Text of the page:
SHEPPARD AIR FORCE BASE, Texas – History is being made every day, including here at Sheppard AFB.
One need not look any further than the Center for Seabees and Facilities Engineering Detachment here as the long-time joint partner is experiencing a first. Detachment Commander Lt. j.g. Gayle Gauck and Senior Chief Petty Officer Malinda Hernandez, senior enlisted leader, have broken the proverbial glass ceiling as the first women to serve in those capacities at the same time, and Hernandez is the first female to service as the SEL. Gauck, a prior-enlisted Seabee, is the second female to serve as the detachment’s leader.
“As far as making history, you never think that about yourself,” Hernandez said. “It’s just kind of like I’m just doing my job the best I can. So, we definitely aren’t in it for that, but I think it’s cool nonetheless.”
This isn’t the first time the duo has been at Sheppard at the same time. They were two of three females in a class of about 150 sailors, Hernandez recalled.
“I first came through here in 2005 as a student right out of boot camp and there were three students, female students, to include myself,” she said. “None of the staff here was women so it was just us three students.”
Considering the history of the renowned construction battalion, it is not surprising that there are still many “firsts” to be accomplished by women in the Seabee community.
Following the attack on Pearl Harbor in 1941, the U.S. could no longer safely use civilian construction workers because they could not resist enemy military attack. The Seabees were established in January 1952 when Rear Adm. Ben Moreell received authority to recruit men from the construction trades to be assigned to a Naval Construction Regiment composed of three Naval Construction Battalions. The renowned name was derived from the initial letters of Construction Battalion.
While women had been serving in the Civil Engineer Corps as Reservists and assistants since 1942, the Seabees did not have any females among its ranks until Camella Jones became the first female enlisted Seabee in 1972. Jones trained into the Seabees as an equipment operator shortly after the Chief of Naval Operations issued Z-gram 116, which authorized limited entry of women into all enlisted ratings.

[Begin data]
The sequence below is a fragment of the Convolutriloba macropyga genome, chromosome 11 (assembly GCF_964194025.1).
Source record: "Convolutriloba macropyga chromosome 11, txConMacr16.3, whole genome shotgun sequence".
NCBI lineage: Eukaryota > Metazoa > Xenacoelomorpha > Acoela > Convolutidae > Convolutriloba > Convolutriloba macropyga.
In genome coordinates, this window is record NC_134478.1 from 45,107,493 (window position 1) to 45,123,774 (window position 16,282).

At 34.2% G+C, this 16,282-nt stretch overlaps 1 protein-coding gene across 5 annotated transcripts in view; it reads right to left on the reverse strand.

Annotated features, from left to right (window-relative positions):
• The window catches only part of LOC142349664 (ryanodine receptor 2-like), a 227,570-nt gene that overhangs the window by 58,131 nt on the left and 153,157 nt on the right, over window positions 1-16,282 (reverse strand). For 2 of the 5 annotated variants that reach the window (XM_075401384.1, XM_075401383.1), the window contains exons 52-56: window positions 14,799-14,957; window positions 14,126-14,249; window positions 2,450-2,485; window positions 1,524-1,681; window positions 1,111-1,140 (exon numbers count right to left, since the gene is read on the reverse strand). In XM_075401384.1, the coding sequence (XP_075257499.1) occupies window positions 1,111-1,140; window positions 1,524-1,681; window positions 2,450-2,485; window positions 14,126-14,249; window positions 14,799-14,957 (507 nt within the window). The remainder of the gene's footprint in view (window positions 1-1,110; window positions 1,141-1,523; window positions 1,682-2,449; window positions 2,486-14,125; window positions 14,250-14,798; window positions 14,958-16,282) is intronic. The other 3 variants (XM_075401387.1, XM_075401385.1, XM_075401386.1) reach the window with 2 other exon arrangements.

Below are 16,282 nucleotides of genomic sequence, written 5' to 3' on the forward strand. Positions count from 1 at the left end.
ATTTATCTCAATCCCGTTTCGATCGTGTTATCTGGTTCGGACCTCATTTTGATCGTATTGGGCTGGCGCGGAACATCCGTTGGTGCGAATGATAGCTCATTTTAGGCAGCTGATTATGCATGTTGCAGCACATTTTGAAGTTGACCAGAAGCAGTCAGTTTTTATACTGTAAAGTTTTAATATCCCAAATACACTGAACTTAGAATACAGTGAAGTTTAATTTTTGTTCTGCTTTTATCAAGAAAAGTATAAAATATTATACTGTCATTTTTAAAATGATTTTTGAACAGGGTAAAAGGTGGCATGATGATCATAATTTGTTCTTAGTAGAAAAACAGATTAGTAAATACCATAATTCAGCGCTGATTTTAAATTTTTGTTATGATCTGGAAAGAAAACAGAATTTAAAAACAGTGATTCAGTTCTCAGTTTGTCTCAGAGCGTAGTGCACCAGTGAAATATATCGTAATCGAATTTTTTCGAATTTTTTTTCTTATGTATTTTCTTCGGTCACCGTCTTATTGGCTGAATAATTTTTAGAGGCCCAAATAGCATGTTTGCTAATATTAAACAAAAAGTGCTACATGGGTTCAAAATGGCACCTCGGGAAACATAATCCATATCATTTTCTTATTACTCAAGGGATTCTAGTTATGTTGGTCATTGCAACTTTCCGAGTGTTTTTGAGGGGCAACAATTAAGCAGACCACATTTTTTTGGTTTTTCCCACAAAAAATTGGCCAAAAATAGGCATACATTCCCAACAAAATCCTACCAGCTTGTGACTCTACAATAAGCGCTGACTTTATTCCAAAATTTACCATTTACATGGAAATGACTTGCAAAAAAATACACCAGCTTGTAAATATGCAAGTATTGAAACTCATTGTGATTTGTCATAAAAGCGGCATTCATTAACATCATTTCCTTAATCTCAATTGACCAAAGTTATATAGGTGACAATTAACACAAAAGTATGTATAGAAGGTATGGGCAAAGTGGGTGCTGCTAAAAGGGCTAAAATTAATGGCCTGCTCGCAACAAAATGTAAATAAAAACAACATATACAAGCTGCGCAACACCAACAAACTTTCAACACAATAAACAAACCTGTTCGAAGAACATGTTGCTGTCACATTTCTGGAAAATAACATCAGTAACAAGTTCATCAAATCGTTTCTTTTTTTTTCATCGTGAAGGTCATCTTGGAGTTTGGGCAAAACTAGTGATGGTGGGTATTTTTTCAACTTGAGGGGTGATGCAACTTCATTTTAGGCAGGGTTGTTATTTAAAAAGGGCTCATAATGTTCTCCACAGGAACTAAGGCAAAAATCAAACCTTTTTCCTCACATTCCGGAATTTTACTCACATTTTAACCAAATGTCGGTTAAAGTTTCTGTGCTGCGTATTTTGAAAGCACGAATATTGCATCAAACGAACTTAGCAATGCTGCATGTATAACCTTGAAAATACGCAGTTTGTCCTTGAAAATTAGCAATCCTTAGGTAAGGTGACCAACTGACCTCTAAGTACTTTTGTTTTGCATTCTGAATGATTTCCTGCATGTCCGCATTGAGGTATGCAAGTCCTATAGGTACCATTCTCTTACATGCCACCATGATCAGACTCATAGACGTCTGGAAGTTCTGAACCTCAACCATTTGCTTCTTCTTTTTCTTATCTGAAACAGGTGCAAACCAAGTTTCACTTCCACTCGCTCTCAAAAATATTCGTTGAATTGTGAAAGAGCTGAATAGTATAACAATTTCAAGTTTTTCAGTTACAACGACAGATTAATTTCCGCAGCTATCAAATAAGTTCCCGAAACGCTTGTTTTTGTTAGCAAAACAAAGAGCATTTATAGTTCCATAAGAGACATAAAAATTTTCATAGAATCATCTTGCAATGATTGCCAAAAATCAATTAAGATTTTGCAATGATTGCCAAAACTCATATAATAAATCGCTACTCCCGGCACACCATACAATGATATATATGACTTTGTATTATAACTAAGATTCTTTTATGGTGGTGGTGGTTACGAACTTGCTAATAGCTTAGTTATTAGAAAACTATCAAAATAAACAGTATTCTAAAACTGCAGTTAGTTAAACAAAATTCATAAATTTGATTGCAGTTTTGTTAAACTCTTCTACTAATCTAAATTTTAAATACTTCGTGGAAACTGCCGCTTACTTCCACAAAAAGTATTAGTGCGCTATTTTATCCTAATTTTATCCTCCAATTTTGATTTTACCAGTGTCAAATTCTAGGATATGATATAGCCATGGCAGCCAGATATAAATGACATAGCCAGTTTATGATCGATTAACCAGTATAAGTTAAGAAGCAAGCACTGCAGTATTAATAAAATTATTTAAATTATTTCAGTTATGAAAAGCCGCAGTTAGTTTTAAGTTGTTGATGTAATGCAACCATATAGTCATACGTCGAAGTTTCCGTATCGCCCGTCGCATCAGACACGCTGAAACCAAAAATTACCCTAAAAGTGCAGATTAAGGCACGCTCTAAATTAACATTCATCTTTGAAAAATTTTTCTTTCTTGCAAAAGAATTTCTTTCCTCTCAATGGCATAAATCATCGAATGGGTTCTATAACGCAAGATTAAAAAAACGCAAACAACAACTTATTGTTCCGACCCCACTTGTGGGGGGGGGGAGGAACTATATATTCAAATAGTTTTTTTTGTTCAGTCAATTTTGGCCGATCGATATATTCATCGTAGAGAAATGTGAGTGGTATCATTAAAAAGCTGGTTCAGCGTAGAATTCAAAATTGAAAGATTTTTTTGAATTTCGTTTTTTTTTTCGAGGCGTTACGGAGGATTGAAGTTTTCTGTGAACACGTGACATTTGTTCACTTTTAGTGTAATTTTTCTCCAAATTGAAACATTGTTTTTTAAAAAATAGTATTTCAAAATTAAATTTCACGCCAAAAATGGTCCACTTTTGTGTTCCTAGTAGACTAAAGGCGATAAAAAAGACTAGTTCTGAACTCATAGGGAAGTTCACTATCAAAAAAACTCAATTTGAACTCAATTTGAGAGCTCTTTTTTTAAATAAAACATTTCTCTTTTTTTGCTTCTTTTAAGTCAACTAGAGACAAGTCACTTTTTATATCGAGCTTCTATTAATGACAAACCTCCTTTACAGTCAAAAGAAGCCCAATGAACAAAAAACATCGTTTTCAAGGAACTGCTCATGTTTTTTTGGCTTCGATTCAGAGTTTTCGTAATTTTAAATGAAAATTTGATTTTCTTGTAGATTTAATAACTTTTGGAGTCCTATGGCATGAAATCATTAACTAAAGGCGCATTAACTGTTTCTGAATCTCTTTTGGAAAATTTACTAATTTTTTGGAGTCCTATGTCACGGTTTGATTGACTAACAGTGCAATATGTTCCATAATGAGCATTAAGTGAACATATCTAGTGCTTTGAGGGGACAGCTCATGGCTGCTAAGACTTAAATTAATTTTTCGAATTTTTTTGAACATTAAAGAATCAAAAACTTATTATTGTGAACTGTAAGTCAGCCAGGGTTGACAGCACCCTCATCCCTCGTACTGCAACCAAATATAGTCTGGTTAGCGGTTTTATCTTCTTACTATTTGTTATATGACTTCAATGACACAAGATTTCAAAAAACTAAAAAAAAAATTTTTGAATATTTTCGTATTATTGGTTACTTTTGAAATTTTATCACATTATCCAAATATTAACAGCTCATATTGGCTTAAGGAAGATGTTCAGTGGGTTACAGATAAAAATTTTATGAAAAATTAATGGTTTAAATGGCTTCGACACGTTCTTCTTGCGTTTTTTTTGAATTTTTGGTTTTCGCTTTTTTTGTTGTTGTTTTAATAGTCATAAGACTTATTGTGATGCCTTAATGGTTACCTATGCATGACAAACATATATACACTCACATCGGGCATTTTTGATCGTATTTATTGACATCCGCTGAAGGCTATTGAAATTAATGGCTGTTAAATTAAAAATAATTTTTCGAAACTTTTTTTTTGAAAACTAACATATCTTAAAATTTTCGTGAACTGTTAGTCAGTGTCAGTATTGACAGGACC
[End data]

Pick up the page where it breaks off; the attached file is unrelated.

After Jones, many other women served in Amphibious Construction Battalions, but women were barred from serving in Mobile Construction Battalions until the 1994 National Defense Authorization Act, which finally allowed women to be legally assigned to surface combat ships and mobile construction battalions.
Since then, the small number of women in the Seabee community, like Gauck and Hernandez, have shown women can do the same jobs, meet combat-ready requirements, and lead forces and battalions just as effectively and efficiently as their male colleagues. However, the number of women who serve as Seabees is still low.
“Most of the females we saw in battalion were on the fleet side of the Navy, not necessarily in the Seabee community,” Gauck said.
History alone is not the only cause of a low number of women who join and stay in for a military career. Other than the career field being male dominated, motherhood is also a unique challenge that women have to face.
“…we’re both moms and wives,” Gauck said. “Historically, I think for all the armed forces, the perception is that once our female enlisted or even officers become moms, it’s a different ball game.”
Gauck went on to say she wants to be the kind of leader that shows it is possible to do both. She hopes that by seeing her journey, more sailors will see they do not have to choose a military career or a family.
For the two Sailors leading this new generation of Seabees, it’s not about male or female or getting to be the first or even the recognition. It’s about leading and getting the job done, wherever they may be.